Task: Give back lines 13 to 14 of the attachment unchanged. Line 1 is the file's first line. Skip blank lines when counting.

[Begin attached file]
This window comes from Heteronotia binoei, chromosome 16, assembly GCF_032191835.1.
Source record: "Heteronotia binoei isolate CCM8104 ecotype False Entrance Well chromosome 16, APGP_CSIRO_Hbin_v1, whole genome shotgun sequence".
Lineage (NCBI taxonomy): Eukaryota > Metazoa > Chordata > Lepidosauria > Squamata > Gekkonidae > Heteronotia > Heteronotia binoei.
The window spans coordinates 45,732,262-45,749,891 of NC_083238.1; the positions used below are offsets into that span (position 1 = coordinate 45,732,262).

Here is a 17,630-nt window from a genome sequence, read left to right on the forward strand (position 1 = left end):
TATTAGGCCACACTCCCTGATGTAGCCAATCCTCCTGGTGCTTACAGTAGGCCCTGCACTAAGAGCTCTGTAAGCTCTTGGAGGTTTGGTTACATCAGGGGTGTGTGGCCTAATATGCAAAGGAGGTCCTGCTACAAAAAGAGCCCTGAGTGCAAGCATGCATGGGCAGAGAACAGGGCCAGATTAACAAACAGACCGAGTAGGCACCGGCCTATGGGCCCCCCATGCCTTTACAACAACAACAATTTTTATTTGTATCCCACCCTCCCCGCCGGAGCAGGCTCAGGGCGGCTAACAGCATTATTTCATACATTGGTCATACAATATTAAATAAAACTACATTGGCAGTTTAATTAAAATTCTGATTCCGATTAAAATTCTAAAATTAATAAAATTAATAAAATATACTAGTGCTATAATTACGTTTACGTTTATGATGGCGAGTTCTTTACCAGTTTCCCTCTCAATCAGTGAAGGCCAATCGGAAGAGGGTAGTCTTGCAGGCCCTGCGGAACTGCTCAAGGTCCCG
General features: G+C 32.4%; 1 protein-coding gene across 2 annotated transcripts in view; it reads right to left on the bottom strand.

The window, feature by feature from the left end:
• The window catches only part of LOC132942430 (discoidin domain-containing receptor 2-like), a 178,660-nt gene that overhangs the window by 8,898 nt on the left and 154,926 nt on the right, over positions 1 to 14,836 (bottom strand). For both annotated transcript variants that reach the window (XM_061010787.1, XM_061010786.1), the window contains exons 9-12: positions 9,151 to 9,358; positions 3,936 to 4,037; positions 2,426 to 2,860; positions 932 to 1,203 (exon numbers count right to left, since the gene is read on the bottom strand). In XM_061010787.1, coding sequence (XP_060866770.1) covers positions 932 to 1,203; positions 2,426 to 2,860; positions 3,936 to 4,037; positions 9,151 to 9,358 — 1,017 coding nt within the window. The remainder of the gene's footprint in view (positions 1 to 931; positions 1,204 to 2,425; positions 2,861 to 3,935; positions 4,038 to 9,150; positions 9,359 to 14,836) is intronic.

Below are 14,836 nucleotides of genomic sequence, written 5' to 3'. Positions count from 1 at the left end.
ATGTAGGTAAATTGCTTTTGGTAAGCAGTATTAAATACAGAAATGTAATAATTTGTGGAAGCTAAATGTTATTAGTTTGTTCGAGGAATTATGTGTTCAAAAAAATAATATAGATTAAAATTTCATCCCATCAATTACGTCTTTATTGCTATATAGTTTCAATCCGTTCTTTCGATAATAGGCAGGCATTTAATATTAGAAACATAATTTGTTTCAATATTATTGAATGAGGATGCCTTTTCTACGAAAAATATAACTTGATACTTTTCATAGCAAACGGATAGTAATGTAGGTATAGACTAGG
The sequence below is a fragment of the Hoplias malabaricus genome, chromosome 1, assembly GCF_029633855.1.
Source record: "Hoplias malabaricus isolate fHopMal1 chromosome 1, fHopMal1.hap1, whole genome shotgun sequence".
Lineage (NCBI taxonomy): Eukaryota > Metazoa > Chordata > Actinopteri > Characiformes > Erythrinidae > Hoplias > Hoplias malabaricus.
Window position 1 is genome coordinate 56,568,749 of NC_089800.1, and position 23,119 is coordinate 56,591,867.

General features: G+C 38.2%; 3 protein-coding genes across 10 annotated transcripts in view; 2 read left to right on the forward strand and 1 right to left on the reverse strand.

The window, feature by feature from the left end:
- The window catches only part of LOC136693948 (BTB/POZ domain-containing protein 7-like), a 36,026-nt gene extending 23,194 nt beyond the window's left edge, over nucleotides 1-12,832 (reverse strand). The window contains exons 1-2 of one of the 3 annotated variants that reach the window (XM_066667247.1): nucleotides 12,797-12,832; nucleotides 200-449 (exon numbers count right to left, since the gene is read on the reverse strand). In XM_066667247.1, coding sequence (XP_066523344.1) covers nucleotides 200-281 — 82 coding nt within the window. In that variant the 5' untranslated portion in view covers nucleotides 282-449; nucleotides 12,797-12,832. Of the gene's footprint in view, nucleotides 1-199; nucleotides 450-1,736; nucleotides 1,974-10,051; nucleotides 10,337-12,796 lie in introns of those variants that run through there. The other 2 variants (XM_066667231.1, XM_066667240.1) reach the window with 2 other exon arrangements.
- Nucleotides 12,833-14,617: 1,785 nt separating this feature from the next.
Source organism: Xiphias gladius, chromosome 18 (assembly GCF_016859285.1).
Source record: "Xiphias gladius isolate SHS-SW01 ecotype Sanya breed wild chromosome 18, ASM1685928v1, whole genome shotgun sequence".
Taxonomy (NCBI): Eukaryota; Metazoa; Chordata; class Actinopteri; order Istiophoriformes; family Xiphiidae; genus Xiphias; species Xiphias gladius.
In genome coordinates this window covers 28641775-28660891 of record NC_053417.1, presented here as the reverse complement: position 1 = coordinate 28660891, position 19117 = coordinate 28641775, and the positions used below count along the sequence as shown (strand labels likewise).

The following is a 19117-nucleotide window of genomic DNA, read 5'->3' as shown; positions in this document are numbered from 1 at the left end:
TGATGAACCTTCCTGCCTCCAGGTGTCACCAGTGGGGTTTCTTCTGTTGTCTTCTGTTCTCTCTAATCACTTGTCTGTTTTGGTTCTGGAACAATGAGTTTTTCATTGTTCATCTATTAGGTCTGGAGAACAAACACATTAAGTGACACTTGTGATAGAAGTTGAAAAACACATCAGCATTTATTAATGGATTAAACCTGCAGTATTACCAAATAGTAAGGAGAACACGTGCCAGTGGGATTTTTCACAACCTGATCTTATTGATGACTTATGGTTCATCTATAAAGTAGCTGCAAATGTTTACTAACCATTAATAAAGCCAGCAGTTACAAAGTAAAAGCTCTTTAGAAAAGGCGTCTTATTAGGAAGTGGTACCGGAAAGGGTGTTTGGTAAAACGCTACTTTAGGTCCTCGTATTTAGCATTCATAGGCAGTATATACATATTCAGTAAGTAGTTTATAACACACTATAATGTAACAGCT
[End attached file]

Source record: "Hoplias malabaricus isolate fHopMal1 chromosome 1, fHopMal1.hap1, whole genome shotgun sequence".
Lineage (NCBI taxonomy): Eukaryota > Metazoa > Chordata > Actinopteri > Characiformes > Erythrinidae > Hoplias > Hoplias malabaricus.